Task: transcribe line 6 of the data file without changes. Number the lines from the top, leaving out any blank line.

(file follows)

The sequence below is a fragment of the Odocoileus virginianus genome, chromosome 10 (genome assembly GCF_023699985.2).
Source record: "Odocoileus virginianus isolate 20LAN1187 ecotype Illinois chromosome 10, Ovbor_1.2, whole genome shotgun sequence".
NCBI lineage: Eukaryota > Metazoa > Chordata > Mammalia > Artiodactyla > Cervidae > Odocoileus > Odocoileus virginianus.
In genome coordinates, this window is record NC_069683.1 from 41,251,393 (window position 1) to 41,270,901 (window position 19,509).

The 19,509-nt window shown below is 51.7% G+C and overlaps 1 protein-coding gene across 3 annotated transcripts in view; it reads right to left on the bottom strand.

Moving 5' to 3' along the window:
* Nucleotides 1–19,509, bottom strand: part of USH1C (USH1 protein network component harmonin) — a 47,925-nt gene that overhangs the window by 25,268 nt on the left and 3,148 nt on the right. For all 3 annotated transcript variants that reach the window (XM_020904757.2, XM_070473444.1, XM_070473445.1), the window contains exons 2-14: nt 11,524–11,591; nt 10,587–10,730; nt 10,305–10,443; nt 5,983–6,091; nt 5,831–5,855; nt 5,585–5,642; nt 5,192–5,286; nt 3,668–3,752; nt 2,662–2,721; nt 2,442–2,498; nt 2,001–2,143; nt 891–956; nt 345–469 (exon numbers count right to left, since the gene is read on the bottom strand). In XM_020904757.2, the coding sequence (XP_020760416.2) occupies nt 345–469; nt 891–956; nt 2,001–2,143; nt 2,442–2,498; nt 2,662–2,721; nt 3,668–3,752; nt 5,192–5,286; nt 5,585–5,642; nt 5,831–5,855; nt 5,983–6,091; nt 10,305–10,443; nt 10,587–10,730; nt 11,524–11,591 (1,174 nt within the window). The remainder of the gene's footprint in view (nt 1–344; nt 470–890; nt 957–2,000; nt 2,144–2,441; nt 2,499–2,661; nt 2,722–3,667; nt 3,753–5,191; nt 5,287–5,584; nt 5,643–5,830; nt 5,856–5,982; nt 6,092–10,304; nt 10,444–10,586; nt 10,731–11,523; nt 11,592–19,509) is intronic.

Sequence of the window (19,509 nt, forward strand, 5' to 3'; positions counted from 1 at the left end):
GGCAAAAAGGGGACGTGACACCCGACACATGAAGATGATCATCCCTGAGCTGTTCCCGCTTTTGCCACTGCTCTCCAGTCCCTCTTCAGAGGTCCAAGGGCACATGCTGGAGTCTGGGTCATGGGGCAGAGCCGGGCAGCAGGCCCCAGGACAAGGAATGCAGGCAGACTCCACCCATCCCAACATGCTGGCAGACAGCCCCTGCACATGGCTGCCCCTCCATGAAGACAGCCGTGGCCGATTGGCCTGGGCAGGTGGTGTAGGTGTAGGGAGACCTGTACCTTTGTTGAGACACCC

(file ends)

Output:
Moving 5' to 3' along the window: